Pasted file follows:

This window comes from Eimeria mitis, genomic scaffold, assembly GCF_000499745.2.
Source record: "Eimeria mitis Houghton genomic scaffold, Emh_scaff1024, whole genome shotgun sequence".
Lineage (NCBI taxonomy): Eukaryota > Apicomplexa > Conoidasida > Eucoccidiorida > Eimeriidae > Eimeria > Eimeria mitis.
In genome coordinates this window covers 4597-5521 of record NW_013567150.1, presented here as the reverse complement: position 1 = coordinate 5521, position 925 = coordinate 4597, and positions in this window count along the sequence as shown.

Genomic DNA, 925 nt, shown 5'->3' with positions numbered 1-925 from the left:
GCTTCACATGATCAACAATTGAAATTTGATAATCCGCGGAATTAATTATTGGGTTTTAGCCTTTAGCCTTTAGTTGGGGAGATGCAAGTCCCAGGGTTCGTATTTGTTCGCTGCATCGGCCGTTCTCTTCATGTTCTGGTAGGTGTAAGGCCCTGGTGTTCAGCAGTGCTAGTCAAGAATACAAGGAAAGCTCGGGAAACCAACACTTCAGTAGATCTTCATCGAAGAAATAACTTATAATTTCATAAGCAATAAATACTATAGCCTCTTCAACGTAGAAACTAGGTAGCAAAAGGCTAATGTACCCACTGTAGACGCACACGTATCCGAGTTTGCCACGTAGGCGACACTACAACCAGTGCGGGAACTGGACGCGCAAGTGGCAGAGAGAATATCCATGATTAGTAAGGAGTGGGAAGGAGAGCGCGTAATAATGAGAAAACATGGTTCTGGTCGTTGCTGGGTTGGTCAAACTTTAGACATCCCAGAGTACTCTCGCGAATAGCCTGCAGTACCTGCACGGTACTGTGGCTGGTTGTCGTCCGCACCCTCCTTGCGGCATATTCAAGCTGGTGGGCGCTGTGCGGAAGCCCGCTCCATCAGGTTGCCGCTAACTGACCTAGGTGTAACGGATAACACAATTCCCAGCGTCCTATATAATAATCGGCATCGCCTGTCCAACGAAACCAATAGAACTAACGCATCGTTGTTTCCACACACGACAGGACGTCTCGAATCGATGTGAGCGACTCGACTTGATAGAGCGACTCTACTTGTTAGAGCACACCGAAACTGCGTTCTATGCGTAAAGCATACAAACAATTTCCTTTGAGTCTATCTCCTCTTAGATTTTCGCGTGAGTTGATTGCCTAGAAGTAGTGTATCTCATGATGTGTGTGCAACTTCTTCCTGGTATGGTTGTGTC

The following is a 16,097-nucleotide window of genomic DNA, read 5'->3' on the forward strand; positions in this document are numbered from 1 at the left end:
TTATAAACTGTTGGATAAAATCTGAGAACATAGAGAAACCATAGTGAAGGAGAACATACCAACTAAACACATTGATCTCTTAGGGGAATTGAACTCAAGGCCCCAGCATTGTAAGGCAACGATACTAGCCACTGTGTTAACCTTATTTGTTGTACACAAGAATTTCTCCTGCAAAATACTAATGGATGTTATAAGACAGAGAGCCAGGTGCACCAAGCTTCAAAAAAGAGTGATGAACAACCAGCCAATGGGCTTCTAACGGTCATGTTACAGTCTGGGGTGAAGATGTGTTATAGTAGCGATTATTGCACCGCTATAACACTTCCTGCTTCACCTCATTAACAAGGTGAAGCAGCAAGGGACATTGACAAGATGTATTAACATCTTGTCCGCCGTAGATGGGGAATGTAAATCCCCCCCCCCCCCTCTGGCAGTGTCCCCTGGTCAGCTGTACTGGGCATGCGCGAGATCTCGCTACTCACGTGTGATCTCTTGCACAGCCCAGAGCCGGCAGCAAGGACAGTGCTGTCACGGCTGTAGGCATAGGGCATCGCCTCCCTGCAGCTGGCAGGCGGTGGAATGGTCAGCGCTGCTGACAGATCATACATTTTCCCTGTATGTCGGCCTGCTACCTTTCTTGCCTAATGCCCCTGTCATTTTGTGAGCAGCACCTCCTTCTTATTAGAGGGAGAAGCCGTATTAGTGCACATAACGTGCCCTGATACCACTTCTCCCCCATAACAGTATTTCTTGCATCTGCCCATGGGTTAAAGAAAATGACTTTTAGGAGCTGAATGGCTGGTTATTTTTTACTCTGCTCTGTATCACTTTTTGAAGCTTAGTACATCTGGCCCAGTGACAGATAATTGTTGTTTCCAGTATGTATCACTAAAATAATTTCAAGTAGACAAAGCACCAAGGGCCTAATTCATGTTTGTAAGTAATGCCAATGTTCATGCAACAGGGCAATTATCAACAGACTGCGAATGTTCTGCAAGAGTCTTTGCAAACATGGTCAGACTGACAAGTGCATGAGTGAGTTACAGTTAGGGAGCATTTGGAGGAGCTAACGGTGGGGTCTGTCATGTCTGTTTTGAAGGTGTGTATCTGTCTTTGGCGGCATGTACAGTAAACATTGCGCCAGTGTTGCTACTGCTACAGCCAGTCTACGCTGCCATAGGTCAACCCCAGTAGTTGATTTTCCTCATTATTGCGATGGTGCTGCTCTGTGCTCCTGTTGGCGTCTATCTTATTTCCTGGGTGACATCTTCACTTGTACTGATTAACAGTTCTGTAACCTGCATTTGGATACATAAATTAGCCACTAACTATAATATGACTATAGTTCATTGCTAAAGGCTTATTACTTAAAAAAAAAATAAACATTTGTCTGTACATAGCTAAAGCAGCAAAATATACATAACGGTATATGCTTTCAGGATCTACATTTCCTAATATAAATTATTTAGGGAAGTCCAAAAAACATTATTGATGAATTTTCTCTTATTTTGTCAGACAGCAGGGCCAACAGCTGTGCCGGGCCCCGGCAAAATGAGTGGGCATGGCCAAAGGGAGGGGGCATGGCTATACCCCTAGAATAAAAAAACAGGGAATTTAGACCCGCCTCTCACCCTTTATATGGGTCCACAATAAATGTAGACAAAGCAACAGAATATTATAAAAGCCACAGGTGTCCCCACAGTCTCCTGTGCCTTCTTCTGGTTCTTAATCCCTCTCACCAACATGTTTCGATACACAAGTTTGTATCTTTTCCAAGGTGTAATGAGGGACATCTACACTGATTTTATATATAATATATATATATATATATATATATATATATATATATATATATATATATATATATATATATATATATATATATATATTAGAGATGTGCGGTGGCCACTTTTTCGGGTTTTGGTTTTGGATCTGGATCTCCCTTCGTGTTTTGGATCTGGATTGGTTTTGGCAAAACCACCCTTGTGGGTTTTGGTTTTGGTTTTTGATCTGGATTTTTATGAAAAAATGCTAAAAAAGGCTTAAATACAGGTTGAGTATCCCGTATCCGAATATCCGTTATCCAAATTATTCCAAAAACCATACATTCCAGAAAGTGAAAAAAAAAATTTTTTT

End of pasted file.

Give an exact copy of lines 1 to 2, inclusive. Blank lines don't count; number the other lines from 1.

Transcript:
This window comes from Eimeria mitis, genomic scaffold, assembly GCF_000499745.2.
Source record: "Eimeria mitis Houghton genomic scaffold, Emh_scaff1024, whole genome shotgun sequence".